The Administration, catechists and staff are committed to maintaining a secure learning environment.  To assure success of this goal, the following functions are performed:

+  All catechists and staff members will immediately report all suspicious  activities or concerns, no matter how insignificant it may seem, to the Director of Religious Education.

+  All catechists and staff members will immediately report all security incidents to the Director of Religious Education.

+  All catechists and staff members will adhere to religious education program procedures regarding admission of non-program personnel into the building at all times.

+  All catechists and staff members will follow internal safety directives at all times.  

+  All catechists and staff members will cooperate with / assist first responders as necessary.

(Please refer to the Saint Bede's Religious Education HANDBOOK) 



St. Bede's parish is in compliance with the Archdiocesan guidelines for child abuse.  In addition to obtaining criminal background clearances, all of our volunteers are required to complete the diocesan classes on child protection.



In the Charter for the Protection of Children and Young People, Article 12 calls for all dioceses to establish "Safe Environment" programs at all grade levels. This ongoing education is presented to the students in the parish and regional elementary schools of the Archdiocese of Philadelphia.  This is a mandated obligation from the Archdiocese of Philadelphia with the lessons provided for our catechists.  These lessons will be taught - toward the end of February. Copies of the lessons are available for review by visiting: 



1.  It's what we are called to do.  At the end of his earthly ministry, Jesus said:  "Go, therefore, and make disciples of all nations, baptizing them in the name of the Father, and of the Son, and of the Holy Spirit, teaching them to observe all that I have commanded you.  And behold, I am with you always, until the end of the age" (Matt. 28:19-20).  By teaching the next generation about the Good News, you are fulfilling your part of the Great Commandment.  It may be the most important thing you will ever do.

2.  It's fun.  Spending time with energetic, enthusiastic young people gives you renewed energy and vitality.  Kids remind adults to live and laugh in the moment and get enthused about things like holy days and stories of the saints. Not to mention there's nothing like it when a kid "gets" one of the tenets of the faith, like the Real Presence.

3.  You show your own family that you value religious education.  Taking time out of your life to teach the faith shows your own children, grandchildren, siblings and family members that you put a high priority on religious education. You may find you are teaching them as much by example as you are by your lesson plans.

4.  You will be practicing stewardship.  In these difficult economic times, families are struggling with rising prices and shrinking incomes.  Being a catechist is a way of being a good steward by giving a bit of your most precious resource - your time.  You might not be able to donate as much money as you would like, but we all have time and talent to share.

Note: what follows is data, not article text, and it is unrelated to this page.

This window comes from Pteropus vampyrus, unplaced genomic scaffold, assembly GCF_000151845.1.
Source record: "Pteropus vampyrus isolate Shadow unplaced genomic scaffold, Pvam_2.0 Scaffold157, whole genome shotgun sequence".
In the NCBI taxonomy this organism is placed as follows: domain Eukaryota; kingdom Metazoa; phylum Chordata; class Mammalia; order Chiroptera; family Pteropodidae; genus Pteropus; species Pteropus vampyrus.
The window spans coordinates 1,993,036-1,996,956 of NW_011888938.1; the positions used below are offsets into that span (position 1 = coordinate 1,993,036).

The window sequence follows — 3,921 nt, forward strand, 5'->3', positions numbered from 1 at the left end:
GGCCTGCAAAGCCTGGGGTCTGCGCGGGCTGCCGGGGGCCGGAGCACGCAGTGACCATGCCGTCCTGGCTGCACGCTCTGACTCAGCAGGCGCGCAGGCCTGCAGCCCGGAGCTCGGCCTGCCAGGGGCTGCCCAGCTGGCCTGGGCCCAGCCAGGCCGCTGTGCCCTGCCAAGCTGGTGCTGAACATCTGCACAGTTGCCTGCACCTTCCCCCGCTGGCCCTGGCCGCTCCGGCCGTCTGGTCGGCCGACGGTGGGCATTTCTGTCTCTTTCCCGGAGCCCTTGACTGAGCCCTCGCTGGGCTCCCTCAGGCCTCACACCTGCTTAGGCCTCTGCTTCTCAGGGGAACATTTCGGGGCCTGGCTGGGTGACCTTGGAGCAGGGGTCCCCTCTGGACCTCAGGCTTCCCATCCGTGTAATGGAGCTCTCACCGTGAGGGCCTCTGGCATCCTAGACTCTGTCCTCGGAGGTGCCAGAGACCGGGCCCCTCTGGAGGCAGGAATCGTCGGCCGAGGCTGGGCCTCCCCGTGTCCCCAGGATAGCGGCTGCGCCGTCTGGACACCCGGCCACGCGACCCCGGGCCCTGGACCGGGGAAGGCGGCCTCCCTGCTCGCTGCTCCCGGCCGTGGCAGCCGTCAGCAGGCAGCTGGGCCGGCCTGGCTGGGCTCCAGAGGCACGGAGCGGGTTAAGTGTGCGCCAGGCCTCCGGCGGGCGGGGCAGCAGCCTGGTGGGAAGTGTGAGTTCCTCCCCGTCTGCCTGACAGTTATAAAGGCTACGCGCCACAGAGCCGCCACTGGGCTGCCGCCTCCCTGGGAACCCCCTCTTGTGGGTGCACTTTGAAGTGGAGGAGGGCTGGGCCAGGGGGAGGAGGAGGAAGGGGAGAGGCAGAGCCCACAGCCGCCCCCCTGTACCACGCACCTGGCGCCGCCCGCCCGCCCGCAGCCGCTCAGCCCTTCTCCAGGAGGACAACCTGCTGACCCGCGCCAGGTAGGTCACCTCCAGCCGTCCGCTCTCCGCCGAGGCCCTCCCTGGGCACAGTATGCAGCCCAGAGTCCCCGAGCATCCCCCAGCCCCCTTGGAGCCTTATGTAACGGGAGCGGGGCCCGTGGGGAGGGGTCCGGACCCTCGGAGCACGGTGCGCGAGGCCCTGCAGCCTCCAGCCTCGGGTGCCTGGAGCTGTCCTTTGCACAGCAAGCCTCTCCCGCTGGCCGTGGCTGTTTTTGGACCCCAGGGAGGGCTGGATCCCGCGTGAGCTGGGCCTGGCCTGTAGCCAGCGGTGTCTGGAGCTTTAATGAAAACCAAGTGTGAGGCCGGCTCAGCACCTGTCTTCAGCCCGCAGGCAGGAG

5.  A catechist is a role model.  Ask young people who their role models or heroes are, and you'll get a litany of movie and sports stars.  While looking good and being athletic are fine qualities, young people also need examples of ordinary people who do the right thing just because it is the right thing.  As a catechist, you get to model behaviors young people might not learn anywhere else.

6.  You become an active part of your parish.  One criticism of Catholic churches is that they don't offer as much "fellowship" as some others.  When you join the catechists in this parish, you enter into a community that will support you on your faith journey - we offer a special commissioning of catechists along with a pin and prayer journal, Catechist Magazine, a catechist retreat, a special recognition dinner and much more.

7.   Your own faith will come alive.  By acting on what you believe, you become a participant in building up God's kingdom.  After all, Jesus told us not to put our light under a bushel basket, and that means not hiding it behind a missalette either.  As a catechist, you will discover that prayer, liturgy and your own relationship with God will become more vibrant and meaningful.

8.  Sharing the faith is an honor.  It's estimated that fewer than 1 percent of Catholics are catechists.  If you've been approached to be a catechist, or if you feel the call, you are being asked to do something special for God, for the Church and for your fellow Catholics.

9.  Catechists tell the truth.  In today's chaotic world, people are seaching for what is real and what isn't.  Catechists speak the truth about God, faith and morals.  The world needs the message of the Gospel and the way to true happiness; as a catechist, you offer a hungry world that sustenance.

10.  The best way to learn is to teach.  We all are called to continue to grow in our own faith, and the best way to learn is to teach.  When you instruct others, your own understanding increases.  If your own faith education ended years ago, the resources and materials you are exposed to as a catechist will surely refresh and expand your own knowledge.